Yesterday I decided to do more exercise to try and relieve stiffness and pain. By the evening I had a deep ache/pain in my buttock on the side of the implant. We found quite a sizeable lump of tissue and thought it was probably the piriformis (a deep band of muscle in the buttock that aides hip stability). This might explain the pain and difficulty I’m having in hip abduction.
Andy started to research and read about stories where the piriformis had been cut in the anterior approach. One account said that the approach isn’t muscle sparing at all and that the piriformis can be cut but can’t be reattached in this approach, leaving the patient with a permanent limp and hip instability. I was horrified and began to feel sick, and I nearly passed out when I stood up.
Andy continued to show me images of incisions from the different approaches, and I tried to match mine against them to determine whether it was anterior or lateral, since I’d also read of tendon and muscle releases (cuts to these to help gain access to the joint) in the lateral approach, and since some anterior approach images seemed to show incisions in the groin area rather than further round like mine.
Andy: My fault, sometimes I get a little carried away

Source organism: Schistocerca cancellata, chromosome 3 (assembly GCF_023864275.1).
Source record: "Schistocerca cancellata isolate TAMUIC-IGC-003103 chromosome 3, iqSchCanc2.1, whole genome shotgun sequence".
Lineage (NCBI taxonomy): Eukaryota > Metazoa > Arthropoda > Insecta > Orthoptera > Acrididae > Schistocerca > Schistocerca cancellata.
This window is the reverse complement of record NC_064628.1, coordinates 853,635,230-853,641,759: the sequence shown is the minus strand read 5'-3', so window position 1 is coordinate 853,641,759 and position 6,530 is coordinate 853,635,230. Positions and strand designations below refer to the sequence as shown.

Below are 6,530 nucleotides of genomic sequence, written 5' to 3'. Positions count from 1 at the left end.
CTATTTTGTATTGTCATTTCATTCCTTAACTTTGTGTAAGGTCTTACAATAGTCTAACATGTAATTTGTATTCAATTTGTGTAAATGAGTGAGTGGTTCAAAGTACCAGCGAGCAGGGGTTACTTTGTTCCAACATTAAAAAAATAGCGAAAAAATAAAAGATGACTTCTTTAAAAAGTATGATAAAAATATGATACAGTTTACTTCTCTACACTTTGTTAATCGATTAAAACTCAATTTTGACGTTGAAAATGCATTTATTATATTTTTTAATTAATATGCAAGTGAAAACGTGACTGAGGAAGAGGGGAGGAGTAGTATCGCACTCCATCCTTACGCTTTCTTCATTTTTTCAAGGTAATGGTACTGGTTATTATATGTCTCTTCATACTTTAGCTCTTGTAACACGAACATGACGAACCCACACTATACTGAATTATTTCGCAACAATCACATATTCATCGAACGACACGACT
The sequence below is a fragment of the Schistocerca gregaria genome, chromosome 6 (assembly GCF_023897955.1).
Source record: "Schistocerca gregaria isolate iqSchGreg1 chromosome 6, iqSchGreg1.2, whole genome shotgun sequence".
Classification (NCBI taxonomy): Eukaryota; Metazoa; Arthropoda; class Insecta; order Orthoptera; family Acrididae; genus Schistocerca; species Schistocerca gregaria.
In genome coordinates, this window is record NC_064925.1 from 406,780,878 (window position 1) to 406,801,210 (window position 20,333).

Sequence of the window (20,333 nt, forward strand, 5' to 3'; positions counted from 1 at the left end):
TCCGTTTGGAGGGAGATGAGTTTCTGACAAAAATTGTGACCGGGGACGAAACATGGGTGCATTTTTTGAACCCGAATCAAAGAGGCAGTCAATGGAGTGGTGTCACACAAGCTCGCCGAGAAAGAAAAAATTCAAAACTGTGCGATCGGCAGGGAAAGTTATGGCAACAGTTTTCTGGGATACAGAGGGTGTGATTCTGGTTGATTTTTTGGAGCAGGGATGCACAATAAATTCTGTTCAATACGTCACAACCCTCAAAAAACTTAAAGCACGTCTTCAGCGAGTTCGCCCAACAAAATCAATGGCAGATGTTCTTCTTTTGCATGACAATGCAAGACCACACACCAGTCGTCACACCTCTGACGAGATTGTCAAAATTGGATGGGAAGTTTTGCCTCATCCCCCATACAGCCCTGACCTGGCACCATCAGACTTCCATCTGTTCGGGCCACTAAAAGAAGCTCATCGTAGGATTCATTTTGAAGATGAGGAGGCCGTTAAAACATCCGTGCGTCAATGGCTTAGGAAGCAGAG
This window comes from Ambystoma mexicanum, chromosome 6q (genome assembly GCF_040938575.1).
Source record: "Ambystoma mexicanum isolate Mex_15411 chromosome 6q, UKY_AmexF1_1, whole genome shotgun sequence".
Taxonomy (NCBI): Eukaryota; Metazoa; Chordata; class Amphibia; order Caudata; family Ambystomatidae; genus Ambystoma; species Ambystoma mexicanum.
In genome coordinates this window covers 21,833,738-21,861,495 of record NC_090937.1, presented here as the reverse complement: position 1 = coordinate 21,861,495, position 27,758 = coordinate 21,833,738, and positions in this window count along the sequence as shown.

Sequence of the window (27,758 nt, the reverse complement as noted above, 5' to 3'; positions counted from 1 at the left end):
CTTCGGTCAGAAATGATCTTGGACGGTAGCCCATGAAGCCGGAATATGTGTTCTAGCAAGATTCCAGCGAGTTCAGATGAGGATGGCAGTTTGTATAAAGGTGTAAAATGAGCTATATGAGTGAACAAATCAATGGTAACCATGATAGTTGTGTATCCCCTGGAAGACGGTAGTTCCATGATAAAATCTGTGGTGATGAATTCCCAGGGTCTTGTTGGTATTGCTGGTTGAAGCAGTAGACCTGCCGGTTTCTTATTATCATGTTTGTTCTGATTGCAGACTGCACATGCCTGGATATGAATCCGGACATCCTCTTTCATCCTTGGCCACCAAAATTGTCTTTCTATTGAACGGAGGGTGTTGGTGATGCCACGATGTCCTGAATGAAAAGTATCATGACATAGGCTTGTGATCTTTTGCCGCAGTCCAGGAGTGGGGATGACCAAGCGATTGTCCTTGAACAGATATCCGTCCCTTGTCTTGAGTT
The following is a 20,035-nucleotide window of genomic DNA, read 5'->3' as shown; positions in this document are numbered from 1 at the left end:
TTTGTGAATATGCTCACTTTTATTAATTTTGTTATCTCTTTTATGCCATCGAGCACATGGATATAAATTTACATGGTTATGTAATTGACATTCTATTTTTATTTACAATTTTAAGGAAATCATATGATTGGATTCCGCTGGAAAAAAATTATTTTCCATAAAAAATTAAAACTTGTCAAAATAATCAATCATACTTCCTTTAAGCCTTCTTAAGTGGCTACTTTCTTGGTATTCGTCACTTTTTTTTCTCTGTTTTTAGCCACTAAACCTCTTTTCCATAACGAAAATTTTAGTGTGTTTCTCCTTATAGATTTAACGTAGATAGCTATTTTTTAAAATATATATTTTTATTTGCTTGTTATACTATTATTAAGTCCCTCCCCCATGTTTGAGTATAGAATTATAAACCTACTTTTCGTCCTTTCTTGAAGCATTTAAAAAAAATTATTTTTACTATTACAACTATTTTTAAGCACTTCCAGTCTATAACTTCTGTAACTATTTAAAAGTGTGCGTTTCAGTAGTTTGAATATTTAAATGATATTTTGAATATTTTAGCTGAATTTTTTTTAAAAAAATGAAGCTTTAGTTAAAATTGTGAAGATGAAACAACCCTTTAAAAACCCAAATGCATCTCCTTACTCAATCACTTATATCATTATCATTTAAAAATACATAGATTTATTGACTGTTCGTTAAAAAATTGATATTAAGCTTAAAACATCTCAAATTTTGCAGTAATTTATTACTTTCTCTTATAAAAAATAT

I spent many hours after that going through my surgical report, trying to translate it on my phone. I managed to reassure myself that the only incisions were to the skin, the fascia lata (the tissue enclosing the thigh muscles), and the hip capsule – i.e. that it was anterior and muscle-sparing, as I’d understood all along. Just because no muscles are cut, though, doesn’t mean that aren’t damaged by stretching, and by bleeding, and this is likely the case with my abductors. Damage like that is what sportsmen and women have to get used to, and nothing to panic about.
I’ve reflected this morning on whether these frights are part of the cost of going abroad for the operation, in that there is nothing in place locally as follow-up to reassure me, but I’ve knocked that idea on the head. The likelihood of being able to talk to anyone involved in the surgery if I had it done locally, or even someone able to give relevant reassurance or information beyond standard advice, is probably vanishingly small. I’d be using the internet much as I am now. So still no regrets!